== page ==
Bulletproof Tracking Guide

How to ensure tracking is consistent and coherent in all situations

Zeno avatar
Written by Zeno
Updated over a week ago

Now is an era of growing privacy concerns, increased scrutiny on tracking users (even anonymously) and both browsers, operating systems and large traffic sources like Facebook are taking steps to address these concerns -- all of which make it harder to consistently track user activity across pages.

As a result, numerous scenarios can arise where tracking is disrupted and:

  • Visitors do not get routed to the right destinations when clicking action links

  • Tracking data gets disconnected from visitor identities, making it hard to analyse profitability and traffic source data

  • Action links on landers simply don't work, leading to lost potential revenue

This quick guide will explain how you can set up robust tracking approaches in FunnelFlux to minimise the above scenarios.

Skip to Part 3 if you want to get straight to the practical details.

Part 1: Understanding how FunnelFlux tracks visitors

To understand how this works its important to have a basic understanding of what goes on behind the scenes.

Let's take the following example:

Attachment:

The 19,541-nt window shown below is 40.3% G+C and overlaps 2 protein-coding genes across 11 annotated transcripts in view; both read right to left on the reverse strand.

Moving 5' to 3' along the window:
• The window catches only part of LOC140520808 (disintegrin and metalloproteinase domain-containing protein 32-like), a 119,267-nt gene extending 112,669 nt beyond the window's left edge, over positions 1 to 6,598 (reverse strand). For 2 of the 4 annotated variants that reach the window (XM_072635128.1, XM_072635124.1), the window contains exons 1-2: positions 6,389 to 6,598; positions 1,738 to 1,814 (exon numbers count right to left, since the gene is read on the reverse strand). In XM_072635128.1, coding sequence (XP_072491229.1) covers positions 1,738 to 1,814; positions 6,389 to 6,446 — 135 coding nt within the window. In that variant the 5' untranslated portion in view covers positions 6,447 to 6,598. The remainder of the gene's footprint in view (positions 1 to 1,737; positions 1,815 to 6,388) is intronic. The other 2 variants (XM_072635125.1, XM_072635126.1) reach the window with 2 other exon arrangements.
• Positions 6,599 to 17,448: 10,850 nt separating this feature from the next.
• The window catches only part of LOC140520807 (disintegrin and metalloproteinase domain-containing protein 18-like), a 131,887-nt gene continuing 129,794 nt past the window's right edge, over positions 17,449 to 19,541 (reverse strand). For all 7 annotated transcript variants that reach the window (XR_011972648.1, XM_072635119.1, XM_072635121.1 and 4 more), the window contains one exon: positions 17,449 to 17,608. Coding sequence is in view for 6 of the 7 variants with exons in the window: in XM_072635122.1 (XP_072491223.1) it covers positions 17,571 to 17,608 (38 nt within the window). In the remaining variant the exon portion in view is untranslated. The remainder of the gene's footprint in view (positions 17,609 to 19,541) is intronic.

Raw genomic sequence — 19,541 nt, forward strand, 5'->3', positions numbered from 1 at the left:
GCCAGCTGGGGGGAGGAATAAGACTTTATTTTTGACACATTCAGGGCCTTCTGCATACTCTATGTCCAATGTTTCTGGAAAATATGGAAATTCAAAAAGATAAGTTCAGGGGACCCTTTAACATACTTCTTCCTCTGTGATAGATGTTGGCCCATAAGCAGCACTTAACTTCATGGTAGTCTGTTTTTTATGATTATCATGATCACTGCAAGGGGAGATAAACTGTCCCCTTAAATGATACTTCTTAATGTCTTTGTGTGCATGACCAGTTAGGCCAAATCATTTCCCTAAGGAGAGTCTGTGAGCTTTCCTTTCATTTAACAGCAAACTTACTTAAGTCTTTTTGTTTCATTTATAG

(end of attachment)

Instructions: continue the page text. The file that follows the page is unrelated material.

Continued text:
• You create a funnel with the traffic node linking to a lander, which then links to another lander, followed by an offer. Think of it as a pre-sell lander, the main lander, then the sales page/offer.

  • You launch a campaign on Facebook that links to the traffic node using a FunnelFlux redirect link

When the visitor clicks an ad > loads the tracking link a few things happen:

  1. The visitor generates an entrance to your funnel

  2. This visitor gets given a unique Visitor ID

  3. FunnelFlux starts a "session" for this visitor, describing their activity. This session file has a Session ID and the data is stored locally so it can be quickly accessed -- it is not stored in your analytics database, its a temporary file

  4. The visitor loads the first lander, and this "hit" to the lander has a unique Hit ID

  5. All this info is stored in the session file as well as a cookie the tracker drops on the user's computer. 

As you can see, there are a few unique ID's that get generated and are associated with that visitor and their activity, with that data being stored in a temporary session file as well as a cookie.